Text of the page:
A colleague visited me asking for my thoughts on helping
her overcome a time management situation she faces.
Each day she comes into her laboratory in late morning
after sleeping late and having a little breakfast. Her day
then involves responding to events, problems and questions from
others. She finds herself staying late to complete work
she had started or was involved with in other people’s
projects. Little of the work she wants to do moves forward.
What can she do?
It seems her direction lacked focus, not having determined
and communicated personal goals and objectives. Once
these are done a gap analysis and timeline can be created.
She indicated she wanted to graduate in December, 2016
and we spoke about a fast track route by outlining and doing
literature research for a review article that she could write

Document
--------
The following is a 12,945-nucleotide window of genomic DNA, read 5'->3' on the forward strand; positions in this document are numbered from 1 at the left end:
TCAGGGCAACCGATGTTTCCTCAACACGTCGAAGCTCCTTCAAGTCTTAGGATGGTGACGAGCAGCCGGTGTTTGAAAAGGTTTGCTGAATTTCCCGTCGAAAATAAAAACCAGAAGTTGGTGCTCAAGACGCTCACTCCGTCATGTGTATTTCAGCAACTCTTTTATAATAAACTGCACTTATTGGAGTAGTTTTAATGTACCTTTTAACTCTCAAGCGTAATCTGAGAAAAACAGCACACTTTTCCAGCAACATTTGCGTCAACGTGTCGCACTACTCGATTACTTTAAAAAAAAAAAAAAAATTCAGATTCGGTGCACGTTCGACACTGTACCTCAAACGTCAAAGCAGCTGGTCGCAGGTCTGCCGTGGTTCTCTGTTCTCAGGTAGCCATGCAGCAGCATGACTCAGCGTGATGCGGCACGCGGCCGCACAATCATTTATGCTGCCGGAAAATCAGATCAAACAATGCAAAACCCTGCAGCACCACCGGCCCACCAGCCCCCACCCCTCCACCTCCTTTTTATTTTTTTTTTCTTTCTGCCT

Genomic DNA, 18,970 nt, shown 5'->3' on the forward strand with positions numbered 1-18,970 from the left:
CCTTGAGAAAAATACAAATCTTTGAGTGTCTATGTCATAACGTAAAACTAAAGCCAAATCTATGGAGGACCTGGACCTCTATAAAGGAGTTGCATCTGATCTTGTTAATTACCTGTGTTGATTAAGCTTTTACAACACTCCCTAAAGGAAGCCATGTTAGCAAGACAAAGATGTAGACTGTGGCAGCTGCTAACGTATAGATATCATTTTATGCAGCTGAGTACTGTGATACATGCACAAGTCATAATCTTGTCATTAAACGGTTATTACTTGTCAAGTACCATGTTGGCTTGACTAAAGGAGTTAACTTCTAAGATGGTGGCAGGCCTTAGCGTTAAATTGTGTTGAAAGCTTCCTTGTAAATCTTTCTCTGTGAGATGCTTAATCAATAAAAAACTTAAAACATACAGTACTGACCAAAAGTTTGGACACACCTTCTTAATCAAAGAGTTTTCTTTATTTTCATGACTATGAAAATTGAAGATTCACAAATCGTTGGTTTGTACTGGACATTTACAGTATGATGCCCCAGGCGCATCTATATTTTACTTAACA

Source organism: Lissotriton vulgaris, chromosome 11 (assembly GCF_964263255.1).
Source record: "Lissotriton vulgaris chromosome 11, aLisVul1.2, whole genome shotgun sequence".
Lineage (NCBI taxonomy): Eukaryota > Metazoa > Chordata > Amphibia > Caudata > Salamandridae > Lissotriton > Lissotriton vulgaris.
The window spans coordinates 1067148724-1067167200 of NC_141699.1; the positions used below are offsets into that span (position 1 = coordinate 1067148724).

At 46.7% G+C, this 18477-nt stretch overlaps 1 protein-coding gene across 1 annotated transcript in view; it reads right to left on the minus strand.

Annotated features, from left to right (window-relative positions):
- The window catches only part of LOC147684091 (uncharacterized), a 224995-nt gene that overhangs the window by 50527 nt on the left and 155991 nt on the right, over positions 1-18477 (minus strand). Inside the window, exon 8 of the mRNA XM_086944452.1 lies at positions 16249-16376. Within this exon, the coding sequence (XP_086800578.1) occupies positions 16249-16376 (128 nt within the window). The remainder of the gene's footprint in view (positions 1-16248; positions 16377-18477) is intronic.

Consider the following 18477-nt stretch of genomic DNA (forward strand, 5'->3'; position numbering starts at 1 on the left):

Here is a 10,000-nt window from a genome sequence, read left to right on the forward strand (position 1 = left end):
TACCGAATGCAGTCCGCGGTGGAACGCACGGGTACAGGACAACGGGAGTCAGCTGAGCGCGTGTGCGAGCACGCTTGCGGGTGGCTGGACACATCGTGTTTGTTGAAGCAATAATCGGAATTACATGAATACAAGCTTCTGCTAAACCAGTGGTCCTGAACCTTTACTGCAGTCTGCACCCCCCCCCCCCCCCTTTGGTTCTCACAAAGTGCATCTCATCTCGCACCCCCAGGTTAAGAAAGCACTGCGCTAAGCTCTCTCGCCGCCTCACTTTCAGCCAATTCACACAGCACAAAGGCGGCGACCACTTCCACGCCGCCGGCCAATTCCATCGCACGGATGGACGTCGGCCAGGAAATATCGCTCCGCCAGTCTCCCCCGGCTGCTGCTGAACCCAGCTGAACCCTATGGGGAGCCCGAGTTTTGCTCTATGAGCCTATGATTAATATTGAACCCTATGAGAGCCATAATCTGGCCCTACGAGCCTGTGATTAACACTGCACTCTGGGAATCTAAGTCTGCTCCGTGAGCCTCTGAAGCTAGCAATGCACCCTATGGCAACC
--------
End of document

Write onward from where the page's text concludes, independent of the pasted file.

about her methods and instrumentation.
Then, we spoke about setting daily and weekly agendas and
communicating with customers, collaborators and co-workers
a more disciplined approach. In addition, she needed to identify
an accountability partner, someone who is interested, honest,
can remain confidential, and displays the behaviors of openness,
fast-response and care.
Other steps, captured by H. Bruch and S. Ghoshal in “Bias for
1 Ask for feedback on plan and possible roadblocks
2 Overcome negativity and build up excitement
3 Visualize intention and make a personal commitment
Overcome ‘traps of inaction’
1 develop an agenda\ reduce priorities, organize demands
2 identify constraints and map trade-offs
3 expand choices
4 selectively break rules